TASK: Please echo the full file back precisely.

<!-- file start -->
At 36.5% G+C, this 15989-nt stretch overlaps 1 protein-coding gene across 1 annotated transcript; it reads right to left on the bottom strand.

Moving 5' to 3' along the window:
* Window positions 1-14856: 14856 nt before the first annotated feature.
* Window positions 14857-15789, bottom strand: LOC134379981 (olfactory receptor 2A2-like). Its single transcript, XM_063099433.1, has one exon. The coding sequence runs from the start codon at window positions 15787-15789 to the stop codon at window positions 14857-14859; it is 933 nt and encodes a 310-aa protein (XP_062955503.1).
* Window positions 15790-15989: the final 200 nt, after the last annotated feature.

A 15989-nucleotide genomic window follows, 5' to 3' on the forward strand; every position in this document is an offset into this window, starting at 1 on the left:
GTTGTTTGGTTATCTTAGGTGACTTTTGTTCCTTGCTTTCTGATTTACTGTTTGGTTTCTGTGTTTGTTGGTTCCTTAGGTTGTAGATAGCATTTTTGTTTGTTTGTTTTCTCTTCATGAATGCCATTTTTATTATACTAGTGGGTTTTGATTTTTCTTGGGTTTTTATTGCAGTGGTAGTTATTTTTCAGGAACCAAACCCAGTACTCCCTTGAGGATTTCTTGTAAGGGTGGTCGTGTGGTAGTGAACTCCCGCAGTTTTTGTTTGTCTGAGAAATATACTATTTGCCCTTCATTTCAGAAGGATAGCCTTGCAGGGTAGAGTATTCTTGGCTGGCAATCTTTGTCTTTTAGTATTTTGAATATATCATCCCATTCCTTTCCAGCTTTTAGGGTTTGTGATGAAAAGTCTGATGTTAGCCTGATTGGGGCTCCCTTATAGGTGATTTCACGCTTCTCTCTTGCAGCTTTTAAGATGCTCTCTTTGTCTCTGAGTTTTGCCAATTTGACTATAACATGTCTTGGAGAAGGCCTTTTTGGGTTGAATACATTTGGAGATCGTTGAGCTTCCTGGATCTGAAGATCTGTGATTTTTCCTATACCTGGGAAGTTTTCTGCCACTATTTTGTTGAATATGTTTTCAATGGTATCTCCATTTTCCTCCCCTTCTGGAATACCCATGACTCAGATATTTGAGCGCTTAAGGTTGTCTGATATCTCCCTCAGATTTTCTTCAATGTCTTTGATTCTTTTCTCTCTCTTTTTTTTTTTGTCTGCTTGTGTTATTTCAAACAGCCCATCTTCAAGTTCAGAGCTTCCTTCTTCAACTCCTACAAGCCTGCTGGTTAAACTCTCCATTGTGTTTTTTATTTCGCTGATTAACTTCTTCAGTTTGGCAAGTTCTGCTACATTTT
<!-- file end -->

At 36.5% G+C, this 15989-nt stretch overlaps 1 protein-coding gene across 1 annotated transcript; it reads right to left on the bottom strand.

Moving 5' to 3' along the window:
* Window positions 1-14856: 14856 nt before the first annotated feature.
* Window positions 14857-15789, bottom strand: LOC134379981 (olfactory receptor 2A2-like). Its single transcript, XM_063099433.1, has one exon. The coding sequence runs from the start codon at window positions 15787-15789 to the stop codon at window positions 14857-14859; it is 933 nt and encodes a 310-aa protein (XP_062955503.1).
* Window positions 15790-15989: the final 200 nt, after the last annotated feature.

A 15989-nucleotide genomic window follows, 5' to 3' on the forward strand; every position in this document is an offset into this window, starting at 1 on the left:
GTTGTTTGGTTATCTTAGGTGACTTTTGTTCCTTGCTTTCTGATTTACTGTTTGGTTTCTGTGTTTGTTGGTTCCTTAGGTTGTAGATAGCATTTTTGTTTGTTTGTTTTCTCTTCATGAATGCCATTTTTATTATACTAGTGGGTTTTGATTTTTCTTGGGTTTTTATTGCAGTGGTAGTTATTTTTCAGGAACCAAACCCAGTACTCCCTTGAGGATTTCTTGTAAGGGTGGTCGTGTGGTAGTGAACTCCCGCAGTTTTTGTTTGTCTGAGAAATATACTATTTGCCCTTCATTTCAGAAGGATAGCCTTGCAGGGTAGAGTATTCTTGGCTGGCAATCTTTGTCTTTTAGTATTTTGAATATATCATCCCATTCCTTTCCAGCTTTTAGGGTTTGTGATGAAAAGTCTGATGTTAGCCTGATTGGGGCTCCCTTATAGGTGATTTCACGCTTCTCTCTTGCAGCTTTTAAGATGCTCTCTTTGTCTCTGAGTTTTGCCAATTTGACTATAACATGTCTTGGAGAAGGCCTTTTTGGGTTGAATACATTTGGAGATCGTTGAGCTTCCTGGATCTGAAGATCTGTGATTTTTCCTATACCTGGGAAGTTTTCTGCCACTATTTTGTTGAATATGTTTTCAATGGTATCTCCATTTTCCTCCCCTTCTGGAATACCCATGACTCAGATATTTGAGCGCTTAAGGTTGTCTGATATCTCCCTCAGATTTTCTTCAATGTCTTTGATTCTTTTCTCTCTCTTTTTTTTTTTGTCTGCTTGTGTTATTTCAAACAGCCCATCTTCAAGTTCAGAGCTTCCTTCTTCAACTCCTACAAGCCTGCTGGTTAAACTCTCCATTGTGTTTTTTATTTCGCTGATTAACTTCTTCAGTTTGGCAAGTTCTGCTACATTTT